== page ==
What Good is a Tutor?

Creating graphic organizers helps students
organize their thoughts before writing.

Tutoring and the family system: A tutor can be a welcome resource even if teachers and family are available for assistance, and especially when they are not. The tutor can be an important adjunct to the family system, allowing parents with limited time or emotional energy to focus their interactions with the child on other areas which only they can best provide. Parents often report important gains beyond the academic goals.

A tutor can be a mentor who guides even the most capable students to:

  • broaden, deepen, or focus ideas about the content of their work
  • enhance the expression of those ideas in oral and written form
  • utilize resources (books, computers, teachers, family, peers, etc.) most effectively
  • tackle difficult, discouraging, or uninteresting tasks with greater enthusiasm
  • evaluate and develop their own participation in the learning process, including understanding educational strengths and weaknesses and managing time effectively
  • respond to concerns about social interactions and personal matters which may be interfering with the ability to put their best foot forward in their schoolwork
  • face the many often small but important decisions in their lives which can either clarify values and build character or, alternately, muddle priorities and erode integrity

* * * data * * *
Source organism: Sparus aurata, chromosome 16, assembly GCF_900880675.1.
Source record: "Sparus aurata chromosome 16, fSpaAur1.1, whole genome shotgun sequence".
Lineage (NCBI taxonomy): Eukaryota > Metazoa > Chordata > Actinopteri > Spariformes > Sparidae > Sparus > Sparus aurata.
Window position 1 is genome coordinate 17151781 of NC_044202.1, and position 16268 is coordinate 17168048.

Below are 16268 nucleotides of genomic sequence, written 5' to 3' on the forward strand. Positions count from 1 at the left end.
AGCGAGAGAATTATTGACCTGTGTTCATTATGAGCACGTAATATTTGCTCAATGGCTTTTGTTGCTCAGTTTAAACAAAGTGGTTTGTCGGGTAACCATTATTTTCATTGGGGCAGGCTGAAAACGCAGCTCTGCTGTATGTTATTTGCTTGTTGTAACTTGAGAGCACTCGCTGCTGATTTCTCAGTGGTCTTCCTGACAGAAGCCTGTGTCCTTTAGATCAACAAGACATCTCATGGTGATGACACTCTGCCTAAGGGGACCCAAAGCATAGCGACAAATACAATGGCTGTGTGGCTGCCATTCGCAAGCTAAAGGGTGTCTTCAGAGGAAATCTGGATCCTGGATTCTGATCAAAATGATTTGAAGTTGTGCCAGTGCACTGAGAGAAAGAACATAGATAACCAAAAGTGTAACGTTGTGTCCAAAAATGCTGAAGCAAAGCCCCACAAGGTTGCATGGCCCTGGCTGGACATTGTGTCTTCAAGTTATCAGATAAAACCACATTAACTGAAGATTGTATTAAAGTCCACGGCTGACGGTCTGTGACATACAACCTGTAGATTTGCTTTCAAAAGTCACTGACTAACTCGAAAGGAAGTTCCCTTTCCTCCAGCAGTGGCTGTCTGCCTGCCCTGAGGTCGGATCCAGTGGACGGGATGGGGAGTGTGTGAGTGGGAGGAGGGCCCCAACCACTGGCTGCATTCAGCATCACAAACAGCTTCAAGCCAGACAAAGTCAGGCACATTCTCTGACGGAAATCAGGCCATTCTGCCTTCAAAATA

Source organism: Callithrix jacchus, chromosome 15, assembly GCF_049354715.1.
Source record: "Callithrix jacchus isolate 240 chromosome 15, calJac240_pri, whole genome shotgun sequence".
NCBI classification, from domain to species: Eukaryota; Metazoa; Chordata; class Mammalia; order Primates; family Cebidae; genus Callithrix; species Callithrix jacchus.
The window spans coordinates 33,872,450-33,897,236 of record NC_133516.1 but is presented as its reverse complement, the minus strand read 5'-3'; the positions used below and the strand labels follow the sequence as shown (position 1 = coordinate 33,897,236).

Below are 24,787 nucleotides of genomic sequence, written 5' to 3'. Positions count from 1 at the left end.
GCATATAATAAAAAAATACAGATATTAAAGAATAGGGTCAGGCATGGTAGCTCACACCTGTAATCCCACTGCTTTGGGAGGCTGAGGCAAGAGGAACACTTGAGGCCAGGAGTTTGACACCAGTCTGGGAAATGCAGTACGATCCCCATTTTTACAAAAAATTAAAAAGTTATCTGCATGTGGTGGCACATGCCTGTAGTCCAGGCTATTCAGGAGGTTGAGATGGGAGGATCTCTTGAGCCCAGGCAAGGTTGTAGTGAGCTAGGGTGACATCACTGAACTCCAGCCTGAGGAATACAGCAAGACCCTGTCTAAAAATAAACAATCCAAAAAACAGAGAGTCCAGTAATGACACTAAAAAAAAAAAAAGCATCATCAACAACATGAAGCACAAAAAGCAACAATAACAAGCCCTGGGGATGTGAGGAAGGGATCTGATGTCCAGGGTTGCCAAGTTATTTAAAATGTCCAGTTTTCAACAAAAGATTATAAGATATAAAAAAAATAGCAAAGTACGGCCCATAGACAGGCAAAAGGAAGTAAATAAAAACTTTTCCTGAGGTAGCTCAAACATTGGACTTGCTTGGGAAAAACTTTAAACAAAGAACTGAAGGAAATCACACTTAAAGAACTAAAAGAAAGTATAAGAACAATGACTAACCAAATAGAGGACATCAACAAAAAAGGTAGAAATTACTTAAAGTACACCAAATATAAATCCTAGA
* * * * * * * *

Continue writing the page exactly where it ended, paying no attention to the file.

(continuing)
Not all tutors are alike. Depending on where you find them, tutors may be teachers-in-training who seek more instructional experience, classroom teachers who seek to supplement their regular income, retired teachers who want to maintain some involvement in their work, full-time tutors with specialties in a variety of areas, etc. Each type has its own merits.

Throughout history, private tutors have been highly valued as the basis of or as a supplement to such an education. Tutoring has been a critical part of the formula for success for many students in our local schools, whether or not that student has an identified learning problem.

Mark A. Carey brings over thirty years of teaching experience, advanced training, and expert credentials to his work with students, families, and schools.

Keeping track of calendars, schedules, and to-do lists
is an important part of helping a student stay organized.
[Making the Most of Tutoring]
© Mark A. Carey, M.A., and Kaulele Education Services, Inc. 2009